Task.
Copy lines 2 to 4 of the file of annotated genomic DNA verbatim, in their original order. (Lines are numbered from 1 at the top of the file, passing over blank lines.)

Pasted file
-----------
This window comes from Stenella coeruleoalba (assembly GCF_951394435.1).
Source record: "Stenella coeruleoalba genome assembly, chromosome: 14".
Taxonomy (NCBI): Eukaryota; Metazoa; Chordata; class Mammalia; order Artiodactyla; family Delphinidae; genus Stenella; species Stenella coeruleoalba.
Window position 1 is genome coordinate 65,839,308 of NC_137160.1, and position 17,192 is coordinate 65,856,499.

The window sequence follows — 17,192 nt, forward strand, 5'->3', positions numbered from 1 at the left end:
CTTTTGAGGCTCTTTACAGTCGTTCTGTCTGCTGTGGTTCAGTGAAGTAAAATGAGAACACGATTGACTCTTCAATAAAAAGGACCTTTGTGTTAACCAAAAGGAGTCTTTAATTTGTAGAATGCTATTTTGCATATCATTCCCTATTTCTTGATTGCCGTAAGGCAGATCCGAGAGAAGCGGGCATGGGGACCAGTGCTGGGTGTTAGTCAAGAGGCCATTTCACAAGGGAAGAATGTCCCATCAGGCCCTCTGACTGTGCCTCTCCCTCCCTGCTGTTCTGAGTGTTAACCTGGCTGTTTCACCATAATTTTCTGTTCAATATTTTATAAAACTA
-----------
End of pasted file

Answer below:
Source record: "Stenella coeruleoalba genome assembly, chromosome: 14".
Taxonomy (NCBI): Eukaryota; Metazoa; Chordata; class Mammalia; order Artiodactyla; family Delphinidae; genus Stenella; species Stenella coeruleoalba.
Window position 1 is genome coordinate 65,839,308 of NC_137160.1, and position 17,192 is coordinate 65,856,499.